Chipotle: On the Einhorns of a Dilemma

CMG is no value trap -- it’s actually undervalued. Expect a short squeeze to push prices up 20%

By John Jagerson and Wade Hansen, Editors, SlingShot Trader

Recommendation: Buy CMG on a break above $295 as the stock bounces off support.

Options Alternative: Buy to open CMG Dec. 300 Calls under $14.

“Value trap” describes a stock that has been trading at a low multiple compared to its historical norm. The stock seems like a great value but trades low because investors suspect that future growth is likely to be negative. The “trap” is sprung when investors buy low, expecting the stock to recover and then it doesn’t.

This is a classic dilemma when evaluating a stock that has reached historical support levels and attractive valuations.

Is Chipotle Mexican Grill (NYSE:CMG) a value trap, as some analysts (and hedge fund manager David Einhorn) claim? Or is it just a really good deal?

From a technical perspective, CMG looks rough. The stock is off 35% from its April 2012 highs, and it suffered a disastrous second-quarter report in July. The gap that opened up then can act as resistance, as it did when prices rallied back to $340 per share in September 2012, only to fall quickly back to support again in October.

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The lower gap boundary was also equal to a longer-term resistance level (see chart), which likely added to the bearish confidence. However, what really killed the stock this month was a bearish recommendation from Greenlight Capital’s Einhorn on Oct. 2.

His recommendation for a short entry on CMG became a self-fulfilling prophecy this month.

Right now, the percentage of floating CMG shares that are held by short traders stands at 23%, which is very high. It would take three to four days to unwind all those trades if all daily volume was dedicated to short covering.

That sounds bad, and it definitely isn’t a good sign, but it also creates the opportunity for a short squeeze. A squeeze occurs when short traders start covering their positions and buy the stock back at the same time. That buying drives the stock’s price higher very quickly. It’s quite likely that the rally at the beginning of September 2012 was a short squeeze. This is common for profitable, but oversold companies.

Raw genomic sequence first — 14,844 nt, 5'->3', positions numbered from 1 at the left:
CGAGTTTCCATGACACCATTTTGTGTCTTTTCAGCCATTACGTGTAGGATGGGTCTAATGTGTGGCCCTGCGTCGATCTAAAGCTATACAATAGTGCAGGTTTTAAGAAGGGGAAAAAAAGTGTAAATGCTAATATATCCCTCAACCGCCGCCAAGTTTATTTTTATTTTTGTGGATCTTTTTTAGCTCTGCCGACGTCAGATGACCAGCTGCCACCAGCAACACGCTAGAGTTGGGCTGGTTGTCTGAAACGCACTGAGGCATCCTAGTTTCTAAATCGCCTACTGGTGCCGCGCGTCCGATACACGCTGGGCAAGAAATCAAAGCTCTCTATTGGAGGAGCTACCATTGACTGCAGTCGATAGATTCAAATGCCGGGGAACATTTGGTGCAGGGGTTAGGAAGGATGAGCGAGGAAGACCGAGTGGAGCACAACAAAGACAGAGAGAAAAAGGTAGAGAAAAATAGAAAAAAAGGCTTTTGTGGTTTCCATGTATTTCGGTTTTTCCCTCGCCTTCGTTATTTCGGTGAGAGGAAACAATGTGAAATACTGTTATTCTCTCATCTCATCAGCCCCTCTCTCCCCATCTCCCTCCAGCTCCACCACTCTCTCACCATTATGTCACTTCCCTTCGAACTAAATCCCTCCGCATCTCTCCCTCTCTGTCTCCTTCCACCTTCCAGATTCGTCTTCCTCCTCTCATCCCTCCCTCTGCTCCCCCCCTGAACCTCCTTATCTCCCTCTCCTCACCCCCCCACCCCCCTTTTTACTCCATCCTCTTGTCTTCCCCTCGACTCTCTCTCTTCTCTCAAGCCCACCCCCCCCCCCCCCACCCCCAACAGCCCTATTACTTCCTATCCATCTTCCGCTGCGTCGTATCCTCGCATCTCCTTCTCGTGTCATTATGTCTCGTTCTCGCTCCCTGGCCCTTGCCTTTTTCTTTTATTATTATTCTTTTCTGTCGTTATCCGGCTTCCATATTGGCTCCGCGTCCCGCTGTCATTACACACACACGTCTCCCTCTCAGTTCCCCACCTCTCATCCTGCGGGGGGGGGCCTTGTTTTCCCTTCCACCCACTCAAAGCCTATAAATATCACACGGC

Much of the fundamental pressure on CMG is related to margin concerns. CMG’s products sit a layer above YUM Brands’ (NYSE:YUM) Taco Bell, but passing on price increases to customers is very difficult at the low end of the restaurant business.

CMG is somewhat at the mercy of commodity prices, but those costs are declining again. The stock has reached a long-term level of support at $280 where a short squeeze has already occurred and could do so again as corn prices continue to decline from this summer’s highs.

From a technical perspective, this trade is risky. But is it a value trap? We don’t think so.

It’s important to point out that, like any money pro, Einhorn has a track record that isn’t perfect. Most profitable investors are good at something specific. Einhorn’s biggest plays have been on companies that have accounting irregularities like Lehman Brothers (PINK:LEHMQ) in 2007. He seems to be able to smell them from a mile away, but no credible claims for accounting problems have been made about CMG.

Einhorn doesn’t like the stock because he thinks CMG is under commodity-driven cost pressure (we agree, but feel that it’s fading) and that Taco Bell’s new “Cantina Bell” menu will increase competition. Has he even had a Cantina Burrito? Yeesh!

We agree that the stock was overvalued before the big drop in July 2012. Many traders were already worried about the margin problem at that time, and the stock was pushed appropriately to the downside. Support is now in play, and input costs are dropping.

The fact that the stock dropped so quickly on Einhorn’s recommendation, rather than on fundamentals or technicals, indicates that the shares are currently undervalued. If shorts decide to take profits or cover potential losses before earnings on Oct. 18, then a short squeeze will push prices back up 20%, to $340 per share.

The options on CMG are actively traded, but open interest is fairly evenly spread between calls and puts. Volume has been picking up on the call side in the December strike prices as investors evaluate the stock at support but not so much as to drive implied volatility levels outside acceptable ranges.

For traders who want to use leverage, we like the December 300 calls for $14 per share or less. We would suggest using the same entry trigger of a break above $295 per share on the stock for the options. Our outlook on the stock is short-term. so the Dec. 21 expiration date should give traders more than enough flexibility.

Article printed from InvestorPlace Media,

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